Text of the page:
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Pricing error forced Grenfell sub-contractor to push for more dangerous type of cladding

The cladding sub-contractor involved in the refurbishment of Grenfell Tower pushed for a more dangerous cladding system after its estimator incorrectly priced the job by £200,000.

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Mike Albiston, estimator for Harley (picture: Grenfell Tower Inquiry)
Mike Albiston, estimator for Harley (picture: Grenfell Tower Inquiry)
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The cladding sub-contractor involved in the refurbishment of Grenfell Tower pushed for a more dangerous cladding system after its estimator incorrectly priced the job by £200,000 #UKhousing

Taking questions at the Grenfell Inquiry today, Mike Albiston, an estimator for the Grenfell project at Harley Facades, admitted that he had made a mistake when initially costing the project.

The inquiry heard that this mistake saw Mr Albiston miss a number of items off his initial costings for a Reynobond aluminium composite material (ACM) system on the tower, meaning that the savings it would achieve when compared to the preferred zinc-based Proteus HR cladding system was only £376,000, compared with the £576,000 initially put forward by Mr Albiston.

Architecture firm Studio E wanted to use Proteus, with Reynobond ACM listed among potential alternatives.

As part of Mr Albiston’s work, he was asked to present the cost savings that a Reynobond ACM system would generate when compared to the Proteus system.

The mistake meant there was a shortfall of £200,000 in Harley’s quote but Mr Albiston explained to lead contractor Rydon and the management at Harley Facades that this would be reduced to £162,750, if the project opted for ‘cassette’ installation rather than face-fixed panels.

Cassette panels are cut in a way that allows them to be hung on hidden rails, whereas face-fixed panels are essentially bolted into place with rivets. It has previously been revealed in the inquiry that ACM panels installed in cassette form had a far worse fire performance than face-fixed panels, with cassette panels performing a whole three grades lower when tested.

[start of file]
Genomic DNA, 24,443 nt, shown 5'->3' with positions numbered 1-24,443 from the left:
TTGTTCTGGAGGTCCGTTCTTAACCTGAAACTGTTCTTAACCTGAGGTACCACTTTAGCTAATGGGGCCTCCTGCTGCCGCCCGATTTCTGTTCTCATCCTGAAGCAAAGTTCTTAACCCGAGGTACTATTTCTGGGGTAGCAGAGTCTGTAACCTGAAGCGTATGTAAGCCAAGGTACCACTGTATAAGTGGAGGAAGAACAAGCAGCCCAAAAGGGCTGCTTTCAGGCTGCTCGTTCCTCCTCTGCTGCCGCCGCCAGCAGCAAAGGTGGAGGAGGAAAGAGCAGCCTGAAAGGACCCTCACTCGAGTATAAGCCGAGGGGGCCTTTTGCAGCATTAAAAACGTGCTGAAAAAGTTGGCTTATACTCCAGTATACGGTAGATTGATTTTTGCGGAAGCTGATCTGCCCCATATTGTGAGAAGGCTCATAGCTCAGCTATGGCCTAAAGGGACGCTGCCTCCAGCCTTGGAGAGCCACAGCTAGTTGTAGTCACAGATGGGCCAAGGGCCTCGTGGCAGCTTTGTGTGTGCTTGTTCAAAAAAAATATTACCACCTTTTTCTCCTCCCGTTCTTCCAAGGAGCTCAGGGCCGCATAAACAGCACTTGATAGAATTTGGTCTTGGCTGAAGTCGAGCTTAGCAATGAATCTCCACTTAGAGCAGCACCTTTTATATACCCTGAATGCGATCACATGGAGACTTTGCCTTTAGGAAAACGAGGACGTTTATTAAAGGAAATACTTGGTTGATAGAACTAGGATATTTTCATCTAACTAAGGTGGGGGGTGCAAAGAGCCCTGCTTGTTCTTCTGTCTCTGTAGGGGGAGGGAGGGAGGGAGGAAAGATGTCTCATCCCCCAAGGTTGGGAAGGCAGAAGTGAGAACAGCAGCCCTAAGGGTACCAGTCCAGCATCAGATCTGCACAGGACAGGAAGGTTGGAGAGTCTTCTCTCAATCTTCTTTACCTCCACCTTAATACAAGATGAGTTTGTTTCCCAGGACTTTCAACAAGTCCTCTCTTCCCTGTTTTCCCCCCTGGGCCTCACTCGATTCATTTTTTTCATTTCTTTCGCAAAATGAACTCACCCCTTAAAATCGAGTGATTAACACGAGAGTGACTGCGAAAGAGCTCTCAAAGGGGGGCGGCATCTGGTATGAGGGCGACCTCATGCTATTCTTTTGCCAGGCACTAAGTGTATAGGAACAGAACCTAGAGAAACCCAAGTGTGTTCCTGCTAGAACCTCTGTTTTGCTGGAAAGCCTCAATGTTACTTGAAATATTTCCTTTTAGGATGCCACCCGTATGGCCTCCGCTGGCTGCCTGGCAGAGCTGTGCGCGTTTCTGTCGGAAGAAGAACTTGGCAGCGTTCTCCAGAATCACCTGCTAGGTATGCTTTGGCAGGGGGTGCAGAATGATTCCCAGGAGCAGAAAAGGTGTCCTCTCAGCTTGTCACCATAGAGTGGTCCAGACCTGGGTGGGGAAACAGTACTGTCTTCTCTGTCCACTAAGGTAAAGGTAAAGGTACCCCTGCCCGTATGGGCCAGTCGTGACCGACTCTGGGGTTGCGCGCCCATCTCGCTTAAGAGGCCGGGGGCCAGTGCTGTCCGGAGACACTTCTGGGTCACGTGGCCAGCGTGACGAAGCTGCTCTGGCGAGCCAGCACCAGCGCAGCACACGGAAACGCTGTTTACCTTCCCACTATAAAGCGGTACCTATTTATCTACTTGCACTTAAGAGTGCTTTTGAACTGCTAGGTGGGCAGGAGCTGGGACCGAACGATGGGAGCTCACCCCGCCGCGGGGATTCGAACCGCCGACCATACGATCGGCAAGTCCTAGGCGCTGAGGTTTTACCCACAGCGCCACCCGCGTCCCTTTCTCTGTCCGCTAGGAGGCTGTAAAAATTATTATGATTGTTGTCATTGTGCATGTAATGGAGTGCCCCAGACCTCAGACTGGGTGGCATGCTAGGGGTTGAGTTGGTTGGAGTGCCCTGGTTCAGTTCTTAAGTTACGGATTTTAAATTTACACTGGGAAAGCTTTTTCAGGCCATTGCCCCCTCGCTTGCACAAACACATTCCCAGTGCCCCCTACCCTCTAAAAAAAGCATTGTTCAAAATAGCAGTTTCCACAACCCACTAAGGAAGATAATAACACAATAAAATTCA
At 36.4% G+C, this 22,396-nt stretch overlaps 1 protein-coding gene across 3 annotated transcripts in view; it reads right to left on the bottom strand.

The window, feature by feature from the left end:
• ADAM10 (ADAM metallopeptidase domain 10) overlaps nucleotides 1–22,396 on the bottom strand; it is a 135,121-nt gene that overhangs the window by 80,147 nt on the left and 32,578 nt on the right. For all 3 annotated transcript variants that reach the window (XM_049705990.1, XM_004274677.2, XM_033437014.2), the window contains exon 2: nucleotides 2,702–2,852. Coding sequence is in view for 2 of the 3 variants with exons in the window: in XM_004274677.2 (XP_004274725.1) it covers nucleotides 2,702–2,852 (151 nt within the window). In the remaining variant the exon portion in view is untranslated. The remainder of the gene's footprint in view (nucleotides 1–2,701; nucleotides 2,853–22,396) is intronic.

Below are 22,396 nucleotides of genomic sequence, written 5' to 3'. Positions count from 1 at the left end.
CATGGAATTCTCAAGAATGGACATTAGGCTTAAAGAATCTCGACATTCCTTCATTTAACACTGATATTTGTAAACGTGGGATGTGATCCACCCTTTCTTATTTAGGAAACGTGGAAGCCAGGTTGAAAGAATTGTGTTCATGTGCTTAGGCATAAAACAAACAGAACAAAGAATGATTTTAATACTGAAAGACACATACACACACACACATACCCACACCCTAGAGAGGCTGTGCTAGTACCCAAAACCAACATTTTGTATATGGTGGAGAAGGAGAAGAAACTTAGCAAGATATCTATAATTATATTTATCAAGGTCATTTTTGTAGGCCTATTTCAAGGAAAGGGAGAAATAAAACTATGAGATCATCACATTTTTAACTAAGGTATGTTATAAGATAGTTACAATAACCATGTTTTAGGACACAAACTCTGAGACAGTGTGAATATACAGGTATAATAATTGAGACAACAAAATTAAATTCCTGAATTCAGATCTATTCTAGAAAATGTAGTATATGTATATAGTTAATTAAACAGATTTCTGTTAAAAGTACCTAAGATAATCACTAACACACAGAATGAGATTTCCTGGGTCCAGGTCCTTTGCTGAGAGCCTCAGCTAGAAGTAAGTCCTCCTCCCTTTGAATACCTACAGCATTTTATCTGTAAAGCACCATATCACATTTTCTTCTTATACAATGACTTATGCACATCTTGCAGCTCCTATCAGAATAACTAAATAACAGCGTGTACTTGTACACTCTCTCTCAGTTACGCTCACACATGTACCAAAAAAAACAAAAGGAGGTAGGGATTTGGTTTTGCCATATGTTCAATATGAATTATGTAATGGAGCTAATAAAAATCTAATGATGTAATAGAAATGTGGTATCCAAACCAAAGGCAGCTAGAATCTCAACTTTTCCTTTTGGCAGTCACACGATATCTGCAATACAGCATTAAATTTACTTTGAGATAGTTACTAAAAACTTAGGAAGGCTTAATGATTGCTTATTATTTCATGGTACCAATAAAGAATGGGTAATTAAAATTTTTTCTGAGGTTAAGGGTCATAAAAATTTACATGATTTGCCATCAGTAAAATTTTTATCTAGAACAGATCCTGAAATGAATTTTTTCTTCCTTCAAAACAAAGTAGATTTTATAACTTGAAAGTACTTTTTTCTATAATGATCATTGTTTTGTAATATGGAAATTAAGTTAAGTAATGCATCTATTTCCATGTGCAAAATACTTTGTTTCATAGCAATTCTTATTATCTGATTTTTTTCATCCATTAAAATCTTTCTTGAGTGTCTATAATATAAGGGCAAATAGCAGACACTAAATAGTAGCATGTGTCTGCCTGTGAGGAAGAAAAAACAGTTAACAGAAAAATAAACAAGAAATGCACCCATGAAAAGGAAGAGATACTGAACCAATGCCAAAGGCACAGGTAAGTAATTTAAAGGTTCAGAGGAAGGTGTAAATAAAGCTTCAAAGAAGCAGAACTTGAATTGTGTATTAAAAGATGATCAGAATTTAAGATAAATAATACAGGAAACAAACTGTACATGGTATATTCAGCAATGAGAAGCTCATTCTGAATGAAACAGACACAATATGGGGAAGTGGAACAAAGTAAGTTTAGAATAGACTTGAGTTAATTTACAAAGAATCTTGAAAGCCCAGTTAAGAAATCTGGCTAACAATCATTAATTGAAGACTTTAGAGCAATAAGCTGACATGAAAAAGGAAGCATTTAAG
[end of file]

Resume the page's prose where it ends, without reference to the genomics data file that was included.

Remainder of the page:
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When asked by lead counsel Richard Millett whether cassette was the better option from Harley’s point of view, Mr Albiston said he believed it was.

At the time Harley would not have known the different fire performance between face-fixed ACM panels or those installed in cassette form.

The inquiry later saw an email sent by Bruce Sounes, project lead at Studio E, to Harley Facades. In the email, Mr Sounes commented on potentially using cassette panels to appease planners.

Commenting on Mr Sounes’ email, Mark Harris, Harley’s commercial manager at the time, wrote in his own email to colleagues that Studio E’s comments were “interesting” and “might help with Harley’s predicament”.

Mr Harris continued: “I’ve not spoken about the cost issues as yet with Simon Lawrence [contracts manager at Rydon], I will keep quiet and see how this plays out.”

This came despite Simon Lawrence from Rydon saying in an email in May 2014 that to meet the client’s requested budget, Grenfell’s cladding needed to be “face-fixed and flat sheet”.

Mr Harris responded to Mr Lawrence in an email that while the face-fixed option could be achieved, “as discussed on site, our preference would be cassette for a lot of reasons”.

When asked by Mr Millett whether Harley’s desire to opt for cassette installation was driven by its own financial interests and whether Mr Harris’ “lots of reasons” was referring to the money this option would save, Mr Albiston agreed it was.